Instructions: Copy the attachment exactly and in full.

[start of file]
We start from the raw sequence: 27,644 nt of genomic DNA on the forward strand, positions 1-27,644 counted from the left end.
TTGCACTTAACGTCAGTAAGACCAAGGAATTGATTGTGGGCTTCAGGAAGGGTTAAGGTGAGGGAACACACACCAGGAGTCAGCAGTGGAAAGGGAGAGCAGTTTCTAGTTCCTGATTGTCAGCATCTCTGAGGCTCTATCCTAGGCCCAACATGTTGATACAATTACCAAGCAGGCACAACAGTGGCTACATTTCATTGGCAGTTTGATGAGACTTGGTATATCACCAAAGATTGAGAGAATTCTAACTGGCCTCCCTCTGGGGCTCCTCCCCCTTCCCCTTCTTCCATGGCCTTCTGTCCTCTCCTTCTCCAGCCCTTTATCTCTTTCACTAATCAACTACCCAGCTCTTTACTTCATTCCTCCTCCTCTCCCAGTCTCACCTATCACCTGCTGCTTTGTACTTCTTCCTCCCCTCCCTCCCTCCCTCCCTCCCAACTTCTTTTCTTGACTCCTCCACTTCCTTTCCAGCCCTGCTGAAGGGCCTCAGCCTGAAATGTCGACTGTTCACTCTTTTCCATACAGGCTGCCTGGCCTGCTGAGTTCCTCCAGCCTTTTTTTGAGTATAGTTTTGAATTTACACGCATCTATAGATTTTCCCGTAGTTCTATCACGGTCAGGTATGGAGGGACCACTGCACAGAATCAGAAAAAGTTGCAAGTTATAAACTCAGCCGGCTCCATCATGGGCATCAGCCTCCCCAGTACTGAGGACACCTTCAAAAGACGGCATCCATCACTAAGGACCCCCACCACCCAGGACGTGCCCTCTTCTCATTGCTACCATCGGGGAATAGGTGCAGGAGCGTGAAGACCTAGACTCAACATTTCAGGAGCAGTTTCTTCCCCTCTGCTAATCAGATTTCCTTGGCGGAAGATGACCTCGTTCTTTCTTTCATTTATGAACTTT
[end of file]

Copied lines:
We start from the raw sequence: 27,644 nt of genomic DNA on the forward strand, positions 1-27,644 counted from the left end.
TTGCACTTAACGTCAGTAAGACCAAGGAATTGATTGTGGGCTTCAGGAAGGGTTAAGGTGAGGGAACACACACCAGGAGTCAGCAGTGGAAAGGGAGAGCAGTTTCTAGTTCCTGATTGTCAGCATCTCTGAGGCTCTATCCTAGGCCCAACATGTTGATACAATTACCAAGCAGGCACAACAGTGGCTACATTTCATTGGCAGTTTGATGAGACTTGGTATATCACCAAAGATTGAGAGAATTCTAACTGGCCTCCCTCTGGGGCTCCTCCCCCTTCCCCTTCTTCCATGGCCTTCTGTCCTCTCCTTCTCCAGCCCTTTATCTCTTTCACTAATCAACTACCCAGCTCTTTACTTCATTCCTCCTCCTCTCCCAGTCTCACCTATCACCTGCTGCTTTGTACTTCTTCCTCCCCTCCCTCCCTCCCTCCCTCCCAACTTCTTTTCTTGACTCCTCCACTTCCTTTCCAGCCCTGCTGAAGGGCCTCAGCCTGAAATGTCGACTGTTCACTCTTTTCCATACAGGCTGCCTGGCCTGCTGAGTTCCTCCAGCCTTTTTTTGAGTATAGTTTTGAATTTACACGCATCTATAGATTTTCCCGTAGTTCTATCACGGTCAGGTATGGAGGGACCACTGCACAGAATCAGAAAAAGTTGCAAGTTATAAACTCAGCCGGCTCCATCATGGGCATCAGCCTCCCCAGTACTGAGGACACCTTCAAAAGACGGCATCCATCACTAAGGACCCCCACCACCCAGGACGTGCCCTCTTCTCATTGCTACCATCGGGGAATAGGTGCAGGAGCGTGAAGACCTAGACTCAACATTTCAGGAGCAGTTTCTTCCCCTCTGCTAATCAGATTTCCTTGGCGGAAGATGACCTCGTTCTTTCTTTCATTTATGAACTTT